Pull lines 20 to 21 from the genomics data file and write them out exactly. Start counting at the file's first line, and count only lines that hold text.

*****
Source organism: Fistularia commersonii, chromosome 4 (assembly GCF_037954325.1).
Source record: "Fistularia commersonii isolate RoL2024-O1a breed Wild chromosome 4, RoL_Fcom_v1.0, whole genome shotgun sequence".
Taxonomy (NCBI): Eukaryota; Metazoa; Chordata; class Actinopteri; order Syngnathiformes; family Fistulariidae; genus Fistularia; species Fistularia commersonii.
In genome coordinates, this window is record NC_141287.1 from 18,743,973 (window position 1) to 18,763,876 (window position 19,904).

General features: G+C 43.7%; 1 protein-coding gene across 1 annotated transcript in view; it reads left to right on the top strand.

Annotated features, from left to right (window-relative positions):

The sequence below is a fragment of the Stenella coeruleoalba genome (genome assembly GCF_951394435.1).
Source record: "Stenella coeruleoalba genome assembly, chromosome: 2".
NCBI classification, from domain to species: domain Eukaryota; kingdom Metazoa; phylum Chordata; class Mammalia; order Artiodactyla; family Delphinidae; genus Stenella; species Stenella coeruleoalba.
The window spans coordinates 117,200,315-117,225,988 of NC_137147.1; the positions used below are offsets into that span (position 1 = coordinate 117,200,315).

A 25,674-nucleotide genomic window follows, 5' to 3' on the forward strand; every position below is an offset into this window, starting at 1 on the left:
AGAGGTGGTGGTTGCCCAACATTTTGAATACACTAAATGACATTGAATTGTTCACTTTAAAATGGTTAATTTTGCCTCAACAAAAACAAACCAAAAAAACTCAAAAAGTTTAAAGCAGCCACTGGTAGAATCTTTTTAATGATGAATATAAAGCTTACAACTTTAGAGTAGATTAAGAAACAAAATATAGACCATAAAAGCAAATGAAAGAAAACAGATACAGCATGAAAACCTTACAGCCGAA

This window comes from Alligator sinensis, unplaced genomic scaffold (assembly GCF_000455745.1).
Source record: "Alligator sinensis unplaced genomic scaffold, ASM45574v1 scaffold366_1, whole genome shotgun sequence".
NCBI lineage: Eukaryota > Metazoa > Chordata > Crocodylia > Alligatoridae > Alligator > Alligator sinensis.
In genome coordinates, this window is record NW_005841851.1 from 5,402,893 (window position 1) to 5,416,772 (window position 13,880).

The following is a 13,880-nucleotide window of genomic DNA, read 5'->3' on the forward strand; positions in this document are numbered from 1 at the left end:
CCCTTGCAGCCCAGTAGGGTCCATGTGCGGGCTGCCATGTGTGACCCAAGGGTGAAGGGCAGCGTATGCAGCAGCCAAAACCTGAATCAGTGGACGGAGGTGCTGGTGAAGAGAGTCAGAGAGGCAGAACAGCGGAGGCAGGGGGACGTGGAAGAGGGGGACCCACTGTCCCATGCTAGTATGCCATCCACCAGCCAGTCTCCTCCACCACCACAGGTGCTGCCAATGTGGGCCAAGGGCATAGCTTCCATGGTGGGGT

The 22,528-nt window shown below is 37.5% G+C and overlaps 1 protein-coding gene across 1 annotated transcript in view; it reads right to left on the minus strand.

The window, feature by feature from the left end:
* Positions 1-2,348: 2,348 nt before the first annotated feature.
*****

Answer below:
The window, feature by feature from the left end:
* Positions 1-2,348: 2,348 nt before the first annotated feature.